Australia’s office markets are feeling the pressure, with sublease space increasing by more than 30 percent, according to new figures from CBRE.
CBRE’s September 2020 Sublease Barometer report highlights how increasing uncertainty from COVID-19 is impacting tenant demand in Q3.
Sublease volume has grown to represent two percent of the country’s total office stock and is expected to edge higher in the coming months.
“The landscape of Australia’s office market has changed significantly in 2020”, says CBRE Pacific head of office leasing Mark Curtain, “with occupiers shedding space that was earmarked for growth.”
Sydney sublease volume has hit a new peak, jumping 56 percent to reach 164,950 square-metres – its highest level since 1992. Financial and insurance services are the biggest contributors to sublease space, followed by professional, scientific and technical services, and rental, hiring and real estate services.
Melbourne sublease availability lifted 46 percent over the quarter to 93,257 square-metres – a seven-year high despite the city coming off a low vacancy rate in January. Melbourne’s office market will come under additional pressure due to the largest increase in new supply in almost three decades over 2020-2021.
Brisbane bucked the trend, recording a six percent decrease in the amount of available space, to 44,600 square -metres. While sublease availability is expected to rise over the next 12 months due to the weakened economic outlook, Brisbane is less exposed to sublease risk compared with Sydney and Melbourne due to a lower level of expansionary activity by Brisbane businesses over the past five years.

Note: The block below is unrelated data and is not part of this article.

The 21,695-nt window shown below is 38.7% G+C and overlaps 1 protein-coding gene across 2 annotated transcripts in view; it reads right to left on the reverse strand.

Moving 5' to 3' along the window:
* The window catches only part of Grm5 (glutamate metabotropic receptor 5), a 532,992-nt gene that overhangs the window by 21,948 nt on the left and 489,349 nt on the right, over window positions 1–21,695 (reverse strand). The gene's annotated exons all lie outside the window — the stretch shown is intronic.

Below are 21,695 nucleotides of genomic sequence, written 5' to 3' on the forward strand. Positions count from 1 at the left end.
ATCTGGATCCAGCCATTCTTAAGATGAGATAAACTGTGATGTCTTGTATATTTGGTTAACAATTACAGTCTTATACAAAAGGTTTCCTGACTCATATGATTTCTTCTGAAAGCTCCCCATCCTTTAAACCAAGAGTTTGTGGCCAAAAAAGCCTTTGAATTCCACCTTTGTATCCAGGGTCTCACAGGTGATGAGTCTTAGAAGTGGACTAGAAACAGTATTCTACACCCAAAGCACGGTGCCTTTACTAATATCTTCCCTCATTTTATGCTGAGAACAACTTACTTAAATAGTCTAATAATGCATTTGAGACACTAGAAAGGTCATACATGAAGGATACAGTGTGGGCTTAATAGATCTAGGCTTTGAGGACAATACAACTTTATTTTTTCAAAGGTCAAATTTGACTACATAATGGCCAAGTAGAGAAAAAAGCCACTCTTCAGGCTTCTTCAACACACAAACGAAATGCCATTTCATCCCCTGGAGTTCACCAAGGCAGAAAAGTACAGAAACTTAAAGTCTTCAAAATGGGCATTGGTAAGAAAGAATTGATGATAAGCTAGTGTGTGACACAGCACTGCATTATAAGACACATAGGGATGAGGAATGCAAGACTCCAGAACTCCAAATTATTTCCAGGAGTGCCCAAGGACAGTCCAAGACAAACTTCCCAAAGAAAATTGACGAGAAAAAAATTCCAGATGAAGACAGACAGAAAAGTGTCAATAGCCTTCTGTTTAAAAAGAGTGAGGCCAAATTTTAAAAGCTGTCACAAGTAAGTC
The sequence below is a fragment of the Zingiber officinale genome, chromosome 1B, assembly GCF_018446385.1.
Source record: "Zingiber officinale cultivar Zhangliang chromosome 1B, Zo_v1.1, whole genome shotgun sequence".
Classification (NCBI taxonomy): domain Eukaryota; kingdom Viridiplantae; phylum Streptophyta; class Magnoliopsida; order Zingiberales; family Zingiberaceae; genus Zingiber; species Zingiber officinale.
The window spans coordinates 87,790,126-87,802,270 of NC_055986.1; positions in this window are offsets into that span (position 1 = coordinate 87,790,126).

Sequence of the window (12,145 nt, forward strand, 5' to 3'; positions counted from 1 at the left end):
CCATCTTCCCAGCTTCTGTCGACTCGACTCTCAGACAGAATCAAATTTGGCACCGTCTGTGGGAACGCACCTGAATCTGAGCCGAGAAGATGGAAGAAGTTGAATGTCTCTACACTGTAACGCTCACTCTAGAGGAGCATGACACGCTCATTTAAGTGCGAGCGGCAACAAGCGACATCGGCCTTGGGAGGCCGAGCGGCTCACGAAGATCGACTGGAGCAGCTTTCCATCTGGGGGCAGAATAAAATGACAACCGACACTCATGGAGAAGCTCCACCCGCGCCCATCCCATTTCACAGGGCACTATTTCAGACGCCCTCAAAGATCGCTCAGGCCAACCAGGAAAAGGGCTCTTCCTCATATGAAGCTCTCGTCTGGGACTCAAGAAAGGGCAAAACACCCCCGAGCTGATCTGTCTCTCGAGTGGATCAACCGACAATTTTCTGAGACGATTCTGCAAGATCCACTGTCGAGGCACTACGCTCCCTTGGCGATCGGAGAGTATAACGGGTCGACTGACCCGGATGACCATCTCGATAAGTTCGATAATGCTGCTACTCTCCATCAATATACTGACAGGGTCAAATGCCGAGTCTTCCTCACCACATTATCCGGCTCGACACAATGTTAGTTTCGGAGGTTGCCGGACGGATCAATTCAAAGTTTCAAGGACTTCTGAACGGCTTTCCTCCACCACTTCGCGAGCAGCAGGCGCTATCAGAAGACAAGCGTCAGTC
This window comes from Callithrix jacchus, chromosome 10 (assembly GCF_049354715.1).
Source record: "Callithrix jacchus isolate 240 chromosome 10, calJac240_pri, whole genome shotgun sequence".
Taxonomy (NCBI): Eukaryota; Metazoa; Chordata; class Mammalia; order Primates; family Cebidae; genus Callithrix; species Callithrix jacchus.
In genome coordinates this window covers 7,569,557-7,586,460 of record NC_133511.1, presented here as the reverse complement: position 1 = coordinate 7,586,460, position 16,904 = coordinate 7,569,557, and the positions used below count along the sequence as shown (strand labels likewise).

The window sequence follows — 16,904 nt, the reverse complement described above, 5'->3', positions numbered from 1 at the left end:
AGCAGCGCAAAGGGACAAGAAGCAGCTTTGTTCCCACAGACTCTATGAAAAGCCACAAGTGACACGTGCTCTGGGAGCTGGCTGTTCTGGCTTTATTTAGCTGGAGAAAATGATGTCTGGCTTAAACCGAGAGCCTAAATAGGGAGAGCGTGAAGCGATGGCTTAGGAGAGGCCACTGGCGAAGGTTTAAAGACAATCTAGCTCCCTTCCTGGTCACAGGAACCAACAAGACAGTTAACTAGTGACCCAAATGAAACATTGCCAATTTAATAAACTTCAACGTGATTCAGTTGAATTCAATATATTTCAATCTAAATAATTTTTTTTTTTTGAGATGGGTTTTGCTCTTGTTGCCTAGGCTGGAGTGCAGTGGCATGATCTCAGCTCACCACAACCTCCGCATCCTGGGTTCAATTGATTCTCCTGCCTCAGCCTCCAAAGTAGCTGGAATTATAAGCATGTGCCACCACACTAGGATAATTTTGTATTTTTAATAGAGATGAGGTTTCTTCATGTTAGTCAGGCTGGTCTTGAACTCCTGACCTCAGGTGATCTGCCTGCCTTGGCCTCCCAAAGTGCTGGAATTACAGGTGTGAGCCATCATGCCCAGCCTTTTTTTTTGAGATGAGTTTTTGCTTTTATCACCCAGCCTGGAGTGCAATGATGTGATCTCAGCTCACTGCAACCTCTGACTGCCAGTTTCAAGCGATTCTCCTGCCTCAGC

Perth’s office market has remained relatively resilient, with just a 2.2 percent increase in sublease volume in the third quarter, to 36,453 square metres. Since the beginning of 2020, sublease availability has increased more than 18 percent; however, the bulk of this space was added in the June quarter – highlighting the pace at which the CBD opened back up and the current strength of the state’s wider office economy.
Adelaide recorded the largest spike in sublease activity, with a 117 percent increase. But a low total – 13,000 square metres represents a small market. Adelaide has been relatively immune to the sublease market compared to activity in the eastern states, which can be attributed to the lack of head offices situated in Adelaide – as is the case in other cities. Adelaide’s office market is dominated by SME groups and government – sectors that are unlikely to explore subleasing options.
Nationwide, large tenancies spanning more than 2000 square metres make up the bulk (70 percent) of sublease options, while financial and insurance services are the biggest sublessors, followed by professional services and information media and technology.
Economic headwinds mean landlords need to provide greater flexibility around leasing terms, says Joyce Tiong, CBRE head of office occupier research.
“Continued cost-cutting by businesses and persistent economic headwinds will result in occupiers seeking greater lease flexibility to accommodate a ‘flex up’ or ‘flex down’ workforce – as well as catering to employee expectations for a ‘more than a workplace’ environment,” Tiong says. “The continued rise in sublease volumes will also provide an influx of attractive tenancy options in the market, including both short-term and longer-term opportunities for quality fitted space in major office locations.”